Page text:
“You, sir, are interesting,” he had said way back when. “I find that I am disinclined to end your life today.”

“Much obliged,” Sam Chisolm had drawled, a note of amusement and annoyance both in his voice. “So what are we to do now, then, demon?”

“Let’s go have a drink and figure that out.”

And even now, Goodnight still thought rather fondly of Chisolm. Billy had reserved his judgment, having actually been present and directing his Reapers whilst that conversation took place, but ultimately figured that if Goody was fond of the man then he could let him keep on keeping on.

“Well, then, my friend,” the demon said, smiling sunnily at the Fae and his halfling companion, “let’s step into my office so we can discuss business.”

“You got an office?” Faraday asked, looking unimpressed.

“He means the saloon,” Billy replied quietly, and the demon nearly grinned at the small jump from the halfling.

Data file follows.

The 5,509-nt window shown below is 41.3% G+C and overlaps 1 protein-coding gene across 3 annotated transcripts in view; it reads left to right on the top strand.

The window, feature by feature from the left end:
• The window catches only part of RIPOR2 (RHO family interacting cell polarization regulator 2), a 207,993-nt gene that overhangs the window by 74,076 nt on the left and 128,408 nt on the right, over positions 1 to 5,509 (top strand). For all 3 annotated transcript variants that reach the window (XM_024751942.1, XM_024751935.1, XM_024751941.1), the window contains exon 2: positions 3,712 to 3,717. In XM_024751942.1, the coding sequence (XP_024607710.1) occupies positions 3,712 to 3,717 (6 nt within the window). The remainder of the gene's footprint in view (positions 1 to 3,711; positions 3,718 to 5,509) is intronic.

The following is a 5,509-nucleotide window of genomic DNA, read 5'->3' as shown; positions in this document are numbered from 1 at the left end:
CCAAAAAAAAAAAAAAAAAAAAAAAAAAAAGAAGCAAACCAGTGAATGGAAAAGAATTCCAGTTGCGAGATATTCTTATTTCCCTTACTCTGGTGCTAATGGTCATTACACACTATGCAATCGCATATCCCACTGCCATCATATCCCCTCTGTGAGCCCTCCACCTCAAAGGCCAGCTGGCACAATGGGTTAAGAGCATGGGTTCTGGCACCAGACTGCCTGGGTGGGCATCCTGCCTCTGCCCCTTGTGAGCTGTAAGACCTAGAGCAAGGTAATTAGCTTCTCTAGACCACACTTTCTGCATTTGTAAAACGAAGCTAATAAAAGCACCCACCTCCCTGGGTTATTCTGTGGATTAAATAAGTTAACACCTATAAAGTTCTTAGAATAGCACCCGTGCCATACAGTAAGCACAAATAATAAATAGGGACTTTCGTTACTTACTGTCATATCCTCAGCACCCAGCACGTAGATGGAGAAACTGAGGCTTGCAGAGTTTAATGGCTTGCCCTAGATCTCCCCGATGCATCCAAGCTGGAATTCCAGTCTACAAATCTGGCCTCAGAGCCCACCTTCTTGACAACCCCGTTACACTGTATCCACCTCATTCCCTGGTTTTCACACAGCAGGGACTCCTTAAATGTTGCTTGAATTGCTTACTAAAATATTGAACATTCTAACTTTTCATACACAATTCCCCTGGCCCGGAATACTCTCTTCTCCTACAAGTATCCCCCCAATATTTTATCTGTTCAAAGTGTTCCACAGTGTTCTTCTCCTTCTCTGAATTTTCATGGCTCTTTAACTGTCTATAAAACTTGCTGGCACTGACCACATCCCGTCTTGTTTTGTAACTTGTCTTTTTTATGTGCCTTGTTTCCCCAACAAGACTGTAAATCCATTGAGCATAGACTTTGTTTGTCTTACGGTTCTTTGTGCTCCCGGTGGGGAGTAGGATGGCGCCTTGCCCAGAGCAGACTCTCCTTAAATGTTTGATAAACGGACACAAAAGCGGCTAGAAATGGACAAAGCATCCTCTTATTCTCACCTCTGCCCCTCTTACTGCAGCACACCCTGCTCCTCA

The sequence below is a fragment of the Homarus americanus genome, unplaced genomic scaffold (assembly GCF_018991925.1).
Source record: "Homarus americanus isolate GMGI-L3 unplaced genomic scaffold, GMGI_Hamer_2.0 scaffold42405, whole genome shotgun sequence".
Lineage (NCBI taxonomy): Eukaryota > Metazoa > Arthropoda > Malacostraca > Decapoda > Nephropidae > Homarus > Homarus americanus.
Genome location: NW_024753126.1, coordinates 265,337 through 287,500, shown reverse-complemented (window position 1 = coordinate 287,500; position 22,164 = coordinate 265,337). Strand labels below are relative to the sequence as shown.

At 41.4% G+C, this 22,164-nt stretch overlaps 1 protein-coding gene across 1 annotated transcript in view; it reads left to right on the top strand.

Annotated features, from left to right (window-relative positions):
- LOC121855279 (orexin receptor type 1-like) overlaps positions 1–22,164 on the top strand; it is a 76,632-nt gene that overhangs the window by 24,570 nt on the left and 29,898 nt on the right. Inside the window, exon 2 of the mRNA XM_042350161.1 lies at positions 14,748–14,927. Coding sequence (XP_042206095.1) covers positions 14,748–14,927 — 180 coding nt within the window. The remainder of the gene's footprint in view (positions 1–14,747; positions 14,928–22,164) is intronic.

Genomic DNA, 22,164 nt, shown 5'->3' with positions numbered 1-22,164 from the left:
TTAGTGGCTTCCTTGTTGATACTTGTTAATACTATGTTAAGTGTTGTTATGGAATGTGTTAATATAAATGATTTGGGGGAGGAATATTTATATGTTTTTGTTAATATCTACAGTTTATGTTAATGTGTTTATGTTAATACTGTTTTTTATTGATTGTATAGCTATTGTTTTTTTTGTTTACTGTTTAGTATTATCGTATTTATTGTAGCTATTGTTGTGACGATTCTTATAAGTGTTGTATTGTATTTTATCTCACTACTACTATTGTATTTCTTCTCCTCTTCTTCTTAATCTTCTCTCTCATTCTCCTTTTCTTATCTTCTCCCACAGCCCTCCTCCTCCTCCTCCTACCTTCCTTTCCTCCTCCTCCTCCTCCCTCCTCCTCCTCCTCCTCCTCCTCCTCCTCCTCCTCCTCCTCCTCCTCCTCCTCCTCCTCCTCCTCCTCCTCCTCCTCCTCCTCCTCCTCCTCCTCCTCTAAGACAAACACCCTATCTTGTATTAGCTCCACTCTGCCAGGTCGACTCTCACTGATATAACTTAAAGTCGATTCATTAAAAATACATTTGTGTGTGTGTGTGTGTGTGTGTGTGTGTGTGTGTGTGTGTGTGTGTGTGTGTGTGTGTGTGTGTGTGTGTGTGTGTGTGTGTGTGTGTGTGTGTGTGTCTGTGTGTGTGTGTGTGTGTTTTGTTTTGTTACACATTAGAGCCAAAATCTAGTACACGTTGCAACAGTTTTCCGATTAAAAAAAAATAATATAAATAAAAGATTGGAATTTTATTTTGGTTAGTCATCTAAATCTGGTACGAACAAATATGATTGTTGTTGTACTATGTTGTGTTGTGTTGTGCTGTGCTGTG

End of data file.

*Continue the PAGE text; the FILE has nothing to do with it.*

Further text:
Faraday smiled broadly. “My kind of office.”

The four of them went inside, Goodnight and Billy gravitating automatically to the corner near the barber station. On most days when they were passing through Volcano Springs, the demon would take advantage of the services provided and get a shave. Truth of the matter was, he could coax his appearance to any matter he wished, and fortunately today he’d opted to appear well-groomed before they set foot into the supply station’s borders. Meaning he and his angelic companion could simply seat themselves, backs to the wall, and observe the room while they talked.

“Should we go someplace quieter?” the halfling, Teddy Q if Faraday was to be believed—and Goodnight tended to trust that monsters were somewhat honest with other monsters—asked as he glanced about nervously.

It was a bit rowdy, true, but that was what made Goodnight so comfortable there. Hell, he’d grown up with his daddy, his momma, and nine-hundred ninety-eight older brothers and sisters; he and quiet were not fond acquaintances, and the louder a room was, the more at ease he could be.

“Nah,” the demon said evenly, “I like it here. You like it here, Billy?”

“You know I like it well enough wherever you feel safest, little demon,” Billy replied mentally. Aloud he simply said, “Here, Goody,” before passing him the flask he’d just taken a drink from.